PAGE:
9.2.2 The influence of the lexical category and the internal structure of constituents

Constituents of different categories are subject to different placement rules. To connectors (igitur, itaque (`therefore'), etc.), for instance, other rules apply than to the – semantically closely related – anaphoric adverbs (ideo, idcirco (`for that reason'). Also igitur and itaque themselves are subject to different word order rules. Sometimes, for constituents belonging to different lexical categories different placement rules apply, even if they fulfil the same syntactic function in the sentence. To illustrate this I give two examples. An English example is (5):

(5) Mary gave to the visitor a glass of milk

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In many respects, this sentence is similar to (3); it differs in that here the function Indirect Object is fulfilled by a preposition phrase (to the visitor). This preposition phrase turns out to be more `mobile' than the constituent the visitor in (3), cf.:

(5') Mary gave a glass of milk to the visitor

(3') * Mary gave a glass of milk the visitor

Something similar may be said with regard to German. There arguments in the accusative occupy different positions in the same sentence with regard to other arguments, depending on whether a reflexive pronoun, another type of pronoun, a definite noun phrase or an indefinite noun phrase is involved.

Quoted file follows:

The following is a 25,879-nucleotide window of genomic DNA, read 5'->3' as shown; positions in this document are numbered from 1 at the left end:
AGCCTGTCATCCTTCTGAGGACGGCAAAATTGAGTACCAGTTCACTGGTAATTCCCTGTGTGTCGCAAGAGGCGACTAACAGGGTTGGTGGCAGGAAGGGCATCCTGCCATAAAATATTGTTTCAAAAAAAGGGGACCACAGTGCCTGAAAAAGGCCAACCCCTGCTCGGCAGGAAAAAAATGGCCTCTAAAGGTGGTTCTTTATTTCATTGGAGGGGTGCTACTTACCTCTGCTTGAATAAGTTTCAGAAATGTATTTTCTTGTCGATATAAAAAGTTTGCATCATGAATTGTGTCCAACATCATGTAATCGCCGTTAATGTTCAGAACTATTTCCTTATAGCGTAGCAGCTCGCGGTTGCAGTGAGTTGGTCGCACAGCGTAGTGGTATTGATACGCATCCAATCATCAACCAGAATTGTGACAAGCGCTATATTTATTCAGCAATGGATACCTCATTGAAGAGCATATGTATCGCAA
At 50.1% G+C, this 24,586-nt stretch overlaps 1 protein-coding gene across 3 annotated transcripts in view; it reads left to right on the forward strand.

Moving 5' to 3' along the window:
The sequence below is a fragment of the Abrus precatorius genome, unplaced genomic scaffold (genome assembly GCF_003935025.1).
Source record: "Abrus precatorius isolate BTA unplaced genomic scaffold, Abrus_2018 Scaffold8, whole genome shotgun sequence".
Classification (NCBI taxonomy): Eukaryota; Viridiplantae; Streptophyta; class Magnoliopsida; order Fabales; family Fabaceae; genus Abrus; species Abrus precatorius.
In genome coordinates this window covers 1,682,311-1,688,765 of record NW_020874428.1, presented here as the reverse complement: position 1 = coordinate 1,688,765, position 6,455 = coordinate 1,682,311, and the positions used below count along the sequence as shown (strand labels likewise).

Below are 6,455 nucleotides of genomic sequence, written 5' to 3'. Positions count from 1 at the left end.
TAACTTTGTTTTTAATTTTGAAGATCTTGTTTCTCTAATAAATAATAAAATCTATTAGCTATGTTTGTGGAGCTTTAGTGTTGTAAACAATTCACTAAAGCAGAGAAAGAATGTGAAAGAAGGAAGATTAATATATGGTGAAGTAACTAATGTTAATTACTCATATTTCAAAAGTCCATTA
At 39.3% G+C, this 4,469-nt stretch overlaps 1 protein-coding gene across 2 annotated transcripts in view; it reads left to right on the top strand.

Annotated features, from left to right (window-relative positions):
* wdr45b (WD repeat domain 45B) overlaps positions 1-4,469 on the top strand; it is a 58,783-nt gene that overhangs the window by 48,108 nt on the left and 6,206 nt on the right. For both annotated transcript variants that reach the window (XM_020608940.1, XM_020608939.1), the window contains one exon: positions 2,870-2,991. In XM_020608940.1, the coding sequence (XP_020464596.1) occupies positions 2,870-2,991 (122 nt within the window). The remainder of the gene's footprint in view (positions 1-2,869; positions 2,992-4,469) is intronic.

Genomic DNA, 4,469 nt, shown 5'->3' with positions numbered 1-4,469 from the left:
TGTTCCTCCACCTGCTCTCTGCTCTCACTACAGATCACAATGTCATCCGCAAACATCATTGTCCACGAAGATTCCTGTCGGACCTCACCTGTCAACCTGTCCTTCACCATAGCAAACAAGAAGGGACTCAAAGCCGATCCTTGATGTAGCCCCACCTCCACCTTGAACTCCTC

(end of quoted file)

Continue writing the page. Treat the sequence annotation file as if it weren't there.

Latin grammars occasionally pay attention to this phenomenon. For example, Purpose Adjuncts in Caes. Gal. behave differently, according to their syntactic category. Purpose Adjuncts of the type pacis petendae causa (`in order to ask for peace') precede the finite verbs, whereas Purpose Adjuncts in the form of a subordinate clause follow the finite verb. An example of the latter type is (6):

(6) Sittius est … missus ut eam provinciam perturbaret (`S. has been sent in order to stir up trouble in that province', Cic. Sul. 56)

Possibly, this difference in behaviour not only has to do with the difference in category (preposition phrase/subordinate clause), but also with the greater complexity of the Purpose clause, a factor that will be treated below. Another indication for the existence of differences in word order behaviour between constituents belonging to different categories may be found in the observation that the behaviour of embedded predications of the type AcI differs from that of the corresponding embedded predications in the form ut + subjunctive. [4]